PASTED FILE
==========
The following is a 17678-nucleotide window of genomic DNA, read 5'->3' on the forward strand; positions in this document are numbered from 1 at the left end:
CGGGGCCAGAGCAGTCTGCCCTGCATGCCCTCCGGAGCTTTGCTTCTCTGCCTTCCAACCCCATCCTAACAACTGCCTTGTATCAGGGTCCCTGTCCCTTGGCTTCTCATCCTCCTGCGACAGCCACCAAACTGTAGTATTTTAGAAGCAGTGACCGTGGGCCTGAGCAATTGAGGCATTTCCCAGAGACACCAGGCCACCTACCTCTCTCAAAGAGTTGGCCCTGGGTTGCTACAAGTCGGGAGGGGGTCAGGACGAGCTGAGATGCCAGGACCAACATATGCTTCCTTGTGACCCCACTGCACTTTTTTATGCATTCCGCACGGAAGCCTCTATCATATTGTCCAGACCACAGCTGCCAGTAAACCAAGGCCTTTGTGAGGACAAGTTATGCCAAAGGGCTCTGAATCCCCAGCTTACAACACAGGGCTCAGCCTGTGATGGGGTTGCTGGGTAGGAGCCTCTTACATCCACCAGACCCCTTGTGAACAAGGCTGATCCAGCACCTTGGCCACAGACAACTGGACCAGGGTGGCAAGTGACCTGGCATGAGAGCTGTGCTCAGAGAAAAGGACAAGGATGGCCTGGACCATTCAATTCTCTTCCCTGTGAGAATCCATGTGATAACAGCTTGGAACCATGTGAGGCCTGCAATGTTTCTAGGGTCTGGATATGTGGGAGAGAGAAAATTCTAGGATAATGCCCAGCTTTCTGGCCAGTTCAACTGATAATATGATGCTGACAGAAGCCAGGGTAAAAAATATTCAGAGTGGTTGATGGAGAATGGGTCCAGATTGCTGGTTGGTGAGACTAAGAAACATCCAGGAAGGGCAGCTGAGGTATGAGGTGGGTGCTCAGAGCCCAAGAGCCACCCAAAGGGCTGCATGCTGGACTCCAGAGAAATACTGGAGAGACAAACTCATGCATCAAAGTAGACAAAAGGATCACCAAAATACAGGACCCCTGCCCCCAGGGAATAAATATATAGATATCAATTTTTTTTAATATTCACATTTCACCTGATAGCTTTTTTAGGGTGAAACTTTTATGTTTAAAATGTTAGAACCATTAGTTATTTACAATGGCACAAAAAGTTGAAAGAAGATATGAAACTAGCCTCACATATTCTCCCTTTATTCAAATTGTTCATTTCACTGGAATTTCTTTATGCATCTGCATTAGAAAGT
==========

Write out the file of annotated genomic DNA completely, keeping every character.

The following is a 17678-nucleotide window of genomic DNA, read 5'->3' on the forward strand; positions in this document are numbered from 1 at the left end:
CGGGGCCAGAGCAGTCTGCCCTGCATGCCCTCCGGAGCTTTGCTTCTCTGCCTTCCAACCCCATCCTAACAACTGCCTTGTATCAGGGTCCCTGTCCCTTGGCTTCTCATCCTCCTGCGACAGCCACCAAACTGTAGTATTTTAGAAGCAGTGACCGTGGGCCTGAGCAATTGAGGCATTTCCCAGAGACACCAGGCCACCTACCTCTCTCAAAGAGTTGGCCCTGGGTTGCTACAAGTCGGGAGGGGGTCAGGACGAGCTGAGATGCCAGGACCAACATATGCTTCCTTGTGACCCCACTGCACTTTTTTATGCATTCCGCACGGAAGCCTCTATCATATTGTCCAGACCACAGCTGCCAGTAAACCAAGGCCTTTGTGAGGACAAGTTATGCCAAAGGGCTCTGAATCCCCAGCTTACAACACAGGGCTCAGCCTGTGATGGGGTTGCTGGGTAGGAGCCTCTTACATCCACCAGACCCCTTGTGAACAAGGCTGATCCAGCACCTTGGCCACAGACAACTGGACCAGGGTGGCAAGTGACCTGGCATGAGAGCTGTGCTCAGAGAAAAGGACAAGGATGGCCTGGACCATTCAATTCTCTTCCCTGTGAGAATCCATGTGATAACAGCTTGGAACCATGTGAGGCCTGCAATGTTTCTAGGGTCTGGATATGTGGGAGAGAGAAAATTCTAGGATAATGCCCAGCTTTCTGGCCAGTTCAACTGATAATATGATGCTGACAGAAGCCAGGGTAAAAAATATTCAGAGTGGTTGATGGAGAATGGGTCCAGATTGCTGGTTGGTGAGACTAAGAAACATCCAGGAAGGGCAGCTGAGGTATGAGGTGGGTGCTCAGAGCCCAAGAGCCACCCAAAGGGCTGCATGCTGGACTCCAGAGAAATACTGGAGAGACAAACTCATGCATCAAAGTAGACAAAAGGATCACCAAAATACAGGACCCCTGCCCCCAGGGAATAAATATATAGATATCAATTTTTTTTAATATTCACATTTCACCTGATAGCTTTTTTAGGGTGAAACTTTTATGTTTAAAATGTTAGAACCATTAGTTATTTACAATGGCACAAAAAGTTGAAAGAAGATATGAAACTAGCCTCACATATTCTCCCTTTATTCAAATTGTTCATTTCACTGGAATTTCTTTATGCATCTGCATTAGAAAGT